I've been looking for alternative ways to get my groceries. Sometimes I don't have a problem with bus rides and dragging my handy dandy little old lady shopping cart up the stairs to my apartment. But sometimes I do.
I have adult children who are willing to shop for me. But they all have families and jobs and are busy. I would rather find a solution to my problem than to have to call them for help. That may sound strange, but finding my own solutions gives me a sense of staying as independent as possible, if that makes sense to anyone else but me.
Enter, stage right, a non-profit group, established in my area over 30 years ago. Their purpose is to grocery shop for those seniors who need help. They charge a very small fee, based on income, for this service. It is well worth the cost. I signed up.
Every other Monday I call in my grocery order. The following Wednesday my groceries are delivered to my kitchen. They shop the same store where I usually shop, so I am familiar with the products. I can order up to $200. worth of groceries each time. The same person will deliver my groceries each time, so I won't have a parade of strangers in and out. I write a check for the amount on the receipt plus the fee at the time of delivery. Easy peasy.
My first grocery delivery was this afternoon. A nice fellow brought in boxes of food, unpacked the boxes and set the items on my kitchen table. I checked off the list to make sure everything I had ordered was accounted for. He wanted to know if I needed help putting anything away, and I replied that I didn't need help with that, thank you just the same. Check in hand, out the door he went with a cheery, "Have a wonderful day. See you in two weeks."
I think I'm going to like this service. Especially when the snow is blowing, the sidewalks are full of ice, the temperature is in the sub-zero category and I'm running low on cat food. Yep. Going to like this a lot.
Things sure have changed since I had my Senior Class pictures taken. Back when I had mine taken, the photographer posed me against the wall of the cave, right next to the dinosaur, and snapped away. The pictures were all pretty much the same varying only in which direction I was looking and whether or not I smiled.
Then my parents had to look at the proofs and figure out which pose they liked and how many of each size photo they needed for grandparents, aunts, uncles, friends, etc. And in a couple weeks they received a large envelope full of pictures.
Last week my granddaughter had her Senior pictures taken.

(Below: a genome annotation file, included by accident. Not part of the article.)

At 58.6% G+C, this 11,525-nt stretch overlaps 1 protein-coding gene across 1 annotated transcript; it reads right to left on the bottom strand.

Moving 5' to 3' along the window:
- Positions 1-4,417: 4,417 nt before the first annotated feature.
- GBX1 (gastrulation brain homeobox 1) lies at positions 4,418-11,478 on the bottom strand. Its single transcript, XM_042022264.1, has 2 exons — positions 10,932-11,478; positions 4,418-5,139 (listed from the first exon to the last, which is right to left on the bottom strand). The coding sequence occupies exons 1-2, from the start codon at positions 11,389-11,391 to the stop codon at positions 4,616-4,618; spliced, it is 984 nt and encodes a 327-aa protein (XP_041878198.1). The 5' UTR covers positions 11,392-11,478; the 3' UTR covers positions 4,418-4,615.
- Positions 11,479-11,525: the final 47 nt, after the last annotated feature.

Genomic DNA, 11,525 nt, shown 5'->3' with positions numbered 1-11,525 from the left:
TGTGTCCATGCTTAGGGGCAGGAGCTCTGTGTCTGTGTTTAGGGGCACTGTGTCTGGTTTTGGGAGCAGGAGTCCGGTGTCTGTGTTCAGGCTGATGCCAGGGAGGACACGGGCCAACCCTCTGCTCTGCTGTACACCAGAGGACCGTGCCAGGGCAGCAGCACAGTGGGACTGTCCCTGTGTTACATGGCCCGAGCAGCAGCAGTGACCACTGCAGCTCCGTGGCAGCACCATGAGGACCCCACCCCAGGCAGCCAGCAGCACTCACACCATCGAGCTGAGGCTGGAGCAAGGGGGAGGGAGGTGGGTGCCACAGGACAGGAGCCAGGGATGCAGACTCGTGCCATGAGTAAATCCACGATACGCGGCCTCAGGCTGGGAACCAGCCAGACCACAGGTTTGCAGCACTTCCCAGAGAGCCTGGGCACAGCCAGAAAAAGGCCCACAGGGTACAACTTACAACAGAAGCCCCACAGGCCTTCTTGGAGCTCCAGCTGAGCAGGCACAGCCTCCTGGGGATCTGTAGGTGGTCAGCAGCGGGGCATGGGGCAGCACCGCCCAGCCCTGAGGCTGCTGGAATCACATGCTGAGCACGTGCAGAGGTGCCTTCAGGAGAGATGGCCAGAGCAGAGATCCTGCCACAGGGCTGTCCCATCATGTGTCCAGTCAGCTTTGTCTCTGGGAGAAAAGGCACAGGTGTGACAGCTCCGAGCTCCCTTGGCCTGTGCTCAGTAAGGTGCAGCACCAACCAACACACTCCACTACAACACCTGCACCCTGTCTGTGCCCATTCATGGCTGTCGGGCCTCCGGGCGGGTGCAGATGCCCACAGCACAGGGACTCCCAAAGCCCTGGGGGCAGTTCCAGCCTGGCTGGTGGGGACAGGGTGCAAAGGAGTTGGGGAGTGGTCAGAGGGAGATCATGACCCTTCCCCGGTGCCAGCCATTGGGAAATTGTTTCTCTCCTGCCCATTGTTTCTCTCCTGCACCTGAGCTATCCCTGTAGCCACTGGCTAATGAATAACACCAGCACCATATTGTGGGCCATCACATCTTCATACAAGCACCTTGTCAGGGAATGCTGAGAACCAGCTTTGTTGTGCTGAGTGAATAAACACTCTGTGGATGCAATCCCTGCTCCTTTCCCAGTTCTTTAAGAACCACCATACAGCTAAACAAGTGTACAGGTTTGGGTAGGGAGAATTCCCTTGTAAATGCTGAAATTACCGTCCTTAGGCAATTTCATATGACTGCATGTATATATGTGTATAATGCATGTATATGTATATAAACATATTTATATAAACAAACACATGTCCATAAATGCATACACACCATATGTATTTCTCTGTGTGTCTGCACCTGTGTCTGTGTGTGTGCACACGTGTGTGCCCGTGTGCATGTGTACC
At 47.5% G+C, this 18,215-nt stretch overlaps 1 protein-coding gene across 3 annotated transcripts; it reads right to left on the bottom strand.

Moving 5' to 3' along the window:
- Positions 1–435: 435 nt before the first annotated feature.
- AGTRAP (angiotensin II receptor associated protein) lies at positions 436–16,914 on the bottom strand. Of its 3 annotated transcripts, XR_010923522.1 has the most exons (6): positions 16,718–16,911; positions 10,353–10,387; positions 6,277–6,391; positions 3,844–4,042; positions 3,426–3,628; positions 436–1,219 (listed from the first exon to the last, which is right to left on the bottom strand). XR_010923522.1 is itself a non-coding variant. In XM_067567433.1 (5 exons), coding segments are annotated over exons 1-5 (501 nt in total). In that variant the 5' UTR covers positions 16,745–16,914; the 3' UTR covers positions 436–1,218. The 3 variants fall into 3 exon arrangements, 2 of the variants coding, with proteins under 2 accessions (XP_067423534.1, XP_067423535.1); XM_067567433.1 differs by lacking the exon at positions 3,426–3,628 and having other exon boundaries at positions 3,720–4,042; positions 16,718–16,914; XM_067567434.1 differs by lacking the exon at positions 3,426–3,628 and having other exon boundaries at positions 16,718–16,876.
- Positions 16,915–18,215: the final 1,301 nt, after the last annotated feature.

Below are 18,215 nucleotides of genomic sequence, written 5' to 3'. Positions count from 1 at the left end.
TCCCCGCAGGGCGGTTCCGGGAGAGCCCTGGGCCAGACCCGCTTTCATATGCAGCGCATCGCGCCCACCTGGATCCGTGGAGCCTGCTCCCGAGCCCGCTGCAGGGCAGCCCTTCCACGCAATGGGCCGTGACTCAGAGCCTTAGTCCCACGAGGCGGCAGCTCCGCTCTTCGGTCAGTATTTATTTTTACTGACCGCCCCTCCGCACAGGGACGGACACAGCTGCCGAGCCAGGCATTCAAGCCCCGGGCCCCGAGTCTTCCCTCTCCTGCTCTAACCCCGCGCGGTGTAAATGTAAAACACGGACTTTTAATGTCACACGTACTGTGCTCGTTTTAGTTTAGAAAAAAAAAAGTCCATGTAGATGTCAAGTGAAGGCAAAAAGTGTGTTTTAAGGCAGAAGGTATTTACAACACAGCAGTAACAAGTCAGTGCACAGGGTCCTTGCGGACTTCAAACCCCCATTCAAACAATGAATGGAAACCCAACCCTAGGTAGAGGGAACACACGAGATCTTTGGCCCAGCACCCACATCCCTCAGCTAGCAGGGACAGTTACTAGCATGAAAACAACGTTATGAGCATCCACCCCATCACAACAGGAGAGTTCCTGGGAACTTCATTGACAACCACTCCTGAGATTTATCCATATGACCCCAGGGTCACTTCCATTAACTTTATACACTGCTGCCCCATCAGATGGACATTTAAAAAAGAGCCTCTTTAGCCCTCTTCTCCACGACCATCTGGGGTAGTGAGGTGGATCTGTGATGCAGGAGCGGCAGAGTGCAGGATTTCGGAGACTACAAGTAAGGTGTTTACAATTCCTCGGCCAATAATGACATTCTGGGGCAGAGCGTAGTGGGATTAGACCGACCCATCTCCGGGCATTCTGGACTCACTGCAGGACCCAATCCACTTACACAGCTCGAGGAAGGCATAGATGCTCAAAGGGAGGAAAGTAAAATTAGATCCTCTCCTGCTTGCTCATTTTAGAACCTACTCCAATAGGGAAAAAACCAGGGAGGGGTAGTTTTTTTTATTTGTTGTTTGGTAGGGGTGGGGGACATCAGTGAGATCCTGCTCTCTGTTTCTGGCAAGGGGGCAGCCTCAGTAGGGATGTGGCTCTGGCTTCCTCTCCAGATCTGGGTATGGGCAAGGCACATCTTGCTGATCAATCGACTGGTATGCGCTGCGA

There were several backgrounds, changes of clothes, poses, etc.
My daughter paid the photographer and received a thumb drive containing all of the photos. She also gets the copyright so she can use them however she wants. She can have prints made or print them herself.
These are a far cry from the class pictures of my youth. Of course it helps when you have my beautiful granddaughter as the subject of the photos.
This post is for you, Nicki. I love you with all of my heart.
Another thing I like to store are dehydrated vegetables. When I could get vegetables in quantity from the Farmer's Market, I would can some and dehydrate the rest. Sometimes when my local grocery has a sale on frozen vegetables I will stock up and dehydrate them as well. I have a lot of canning jars, so I store the dried vegetables in them. Light and moisture are the enemy of dehydrated food. The canning jars keep out moisture and they are stored in the coolest, darkest room in my apartment. I have had some stored for over five years with no problems.
I like to make soup or stew using the dehydrated vegetables. I found a couple of recipes for dried soup mixes, so I made up a bunch of them and stored them in freezer bags. The recipes come from "Making and Using Dried Foods" by Phyllis Hobson. The directions call for simmering the soup in a kettle on the stove, but I like to toss it all into a crock pot and let it simmer all day. Sometimes the dried food won't completely rehydrate in a short period of time and by using the crock pot, I know that they will all be tender and delicious by supper time. I've made a couple of minor changes from the original recipe. It calls for dried chicken cubes in the Chicken Noodle Soup Mix, but I don't dehydrate meat, except for jerky. I know that some do, but with the price of meat going through the roof, I don't want to take a chance on wasting it should it becoming rancid. So I use my canned meat instead.
Chicken Noodle Soup Mix
1 pint canned chicken
1/2 cup dried noodles
1/4 cup chopped dried carrots
1/4 cup chopped dried celery
1/4 cup dried green peas
1 tablespoon chopped dried onions
2 tablespoons chicken-flavored bouillon granules
Combine all ingredients and mix well. Store in canning jar or a zip lock freezer bag.